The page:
Somewhere along the way, we grow up, and for some reason, we trick ourselves into thinking that we don't need hugs anymore. It doesn't help that hugs become much less socially acceptable as adults. But why? I suppose there's always the worry that a hug will be misinterpreted, or the motivation questionned, or that it will be unwelcome. But sometimes all a hug is is a greeting, a show of support, or a simple expression of friendship. And sometimes we need it more than we think we do.
As I write, I'm struggling with thinking that this is going to come accross all soft and cuddly and cutsie, but I really don't think we adults get or give enough hugs. The chorus of a children's song by Charlotte Diamond repeats over and over, "four hugs a day, that's the minimum, four hugs a day, not the maximum..." Perhaps she's on to something. Children get and give lots of hugs. But do we growns ups meet that quota?
This line of thinking came up after I saw this video a few days ago on a friend's blog. It was a video of a man in Korea standing on busy streets with a giant sign that said, "Free Hugs!" Anyone who wanted to could come up and get a hug. The looks on people's faces as they walked by were curious, though there were definitely those who looked suspicious. Most just took photos. Very few people actually went up for a hug, but those who did left with a big smile. How could they not?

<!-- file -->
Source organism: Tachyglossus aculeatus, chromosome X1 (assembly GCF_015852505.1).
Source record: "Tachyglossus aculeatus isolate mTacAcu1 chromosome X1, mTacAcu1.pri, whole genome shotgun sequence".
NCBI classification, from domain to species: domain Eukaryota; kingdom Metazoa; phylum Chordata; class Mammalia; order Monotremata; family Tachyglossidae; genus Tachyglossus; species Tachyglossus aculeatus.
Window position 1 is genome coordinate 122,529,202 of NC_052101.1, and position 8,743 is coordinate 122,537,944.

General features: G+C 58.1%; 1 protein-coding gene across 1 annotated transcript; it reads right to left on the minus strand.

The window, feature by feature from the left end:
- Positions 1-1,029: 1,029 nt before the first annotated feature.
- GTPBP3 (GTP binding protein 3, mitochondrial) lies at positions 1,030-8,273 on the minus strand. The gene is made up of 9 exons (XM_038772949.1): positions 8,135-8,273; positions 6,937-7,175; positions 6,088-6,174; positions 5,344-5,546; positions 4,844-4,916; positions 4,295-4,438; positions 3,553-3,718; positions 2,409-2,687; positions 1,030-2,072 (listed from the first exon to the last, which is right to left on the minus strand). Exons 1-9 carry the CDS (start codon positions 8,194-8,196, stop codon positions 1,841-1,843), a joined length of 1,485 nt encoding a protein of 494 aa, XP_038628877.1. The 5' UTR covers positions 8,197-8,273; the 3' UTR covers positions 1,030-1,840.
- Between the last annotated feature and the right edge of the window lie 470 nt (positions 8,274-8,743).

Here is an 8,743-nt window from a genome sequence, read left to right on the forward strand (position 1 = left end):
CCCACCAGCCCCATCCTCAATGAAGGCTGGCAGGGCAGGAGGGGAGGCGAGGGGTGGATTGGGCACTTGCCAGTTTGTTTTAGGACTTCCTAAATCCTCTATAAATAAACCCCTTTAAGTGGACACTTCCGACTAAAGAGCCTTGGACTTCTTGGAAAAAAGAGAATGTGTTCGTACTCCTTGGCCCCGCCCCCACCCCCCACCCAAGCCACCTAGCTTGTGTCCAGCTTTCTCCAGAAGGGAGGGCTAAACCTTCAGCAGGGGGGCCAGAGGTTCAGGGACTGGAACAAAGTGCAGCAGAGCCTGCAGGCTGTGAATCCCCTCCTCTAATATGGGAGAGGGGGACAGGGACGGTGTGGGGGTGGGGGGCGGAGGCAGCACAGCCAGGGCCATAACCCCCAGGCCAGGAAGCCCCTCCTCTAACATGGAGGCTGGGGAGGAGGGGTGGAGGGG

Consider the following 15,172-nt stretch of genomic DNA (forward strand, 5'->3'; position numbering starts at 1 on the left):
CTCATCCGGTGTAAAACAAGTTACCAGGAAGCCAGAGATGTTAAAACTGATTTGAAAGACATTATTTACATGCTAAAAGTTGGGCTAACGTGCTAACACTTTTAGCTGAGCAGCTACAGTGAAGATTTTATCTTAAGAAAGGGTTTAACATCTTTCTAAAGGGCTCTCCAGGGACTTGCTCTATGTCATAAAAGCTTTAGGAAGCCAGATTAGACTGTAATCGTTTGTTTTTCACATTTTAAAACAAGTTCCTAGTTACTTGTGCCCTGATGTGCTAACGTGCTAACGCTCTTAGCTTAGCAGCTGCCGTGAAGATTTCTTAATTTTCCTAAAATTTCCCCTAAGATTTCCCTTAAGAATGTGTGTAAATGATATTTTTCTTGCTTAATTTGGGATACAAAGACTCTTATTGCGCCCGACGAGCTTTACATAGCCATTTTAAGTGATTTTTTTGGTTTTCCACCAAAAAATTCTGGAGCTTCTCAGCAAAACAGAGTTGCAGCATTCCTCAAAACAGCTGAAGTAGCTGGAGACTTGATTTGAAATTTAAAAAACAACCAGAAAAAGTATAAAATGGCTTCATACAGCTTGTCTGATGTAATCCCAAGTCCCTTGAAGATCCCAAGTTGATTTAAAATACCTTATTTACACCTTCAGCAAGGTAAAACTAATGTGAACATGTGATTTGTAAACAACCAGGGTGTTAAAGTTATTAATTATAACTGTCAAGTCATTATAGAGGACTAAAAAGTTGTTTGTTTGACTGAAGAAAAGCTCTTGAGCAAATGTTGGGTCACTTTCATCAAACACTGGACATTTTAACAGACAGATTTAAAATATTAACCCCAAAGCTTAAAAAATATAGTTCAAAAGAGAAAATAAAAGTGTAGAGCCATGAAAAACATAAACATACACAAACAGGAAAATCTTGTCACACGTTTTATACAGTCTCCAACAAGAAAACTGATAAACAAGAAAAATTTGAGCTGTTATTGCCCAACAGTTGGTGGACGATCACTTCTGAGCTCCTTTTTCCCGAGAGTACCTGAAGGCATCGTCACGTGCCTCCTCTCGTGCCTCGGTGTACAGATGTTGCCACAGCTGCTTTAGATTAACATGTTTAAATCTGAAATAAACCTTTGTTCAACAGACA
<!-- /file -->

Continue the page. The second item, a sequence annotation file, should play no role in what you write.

Then tonight after Alpha, one of the other girls on the leadership team came up and kind of randomly hugged me, and it was great! I must have given her a weird look or something (why? I love hugs!), because she said, "We don't give enough hugs!" That of course turned my thoughts back to the video, and the leaders and I started talking about the lack of physical touch in our culture. Even just putting a hand on a shoulder will often get you a, "Uh, what are you doing?" look. Of course, after this conversation, we all had to give eachother hugs as we left, and it turned into a great big "hug-in." As goofy as it was, it really made my day.
Now granted, I probably wouldn't go up and hug some random person on the street who was offering them (... oh who am I kidding, yes I would, just cause it'd be fun!), but it got me thinking... so often I go about my life with a sense of isolation from other people. I fool myself into thinking that I don't need that kind of interaction, and worry about giving it to others. But there's something so powerful in human touch. It gives security, it brings healing, it is food for the heart.
Now this doesn't mean that I'm going to start accosting everyone I see with a great big bear hug. But I'm definitely going to try to pass out a few more so if you know me in real life, consider yourself warned! ;-)
* Quote by Terri Guillemets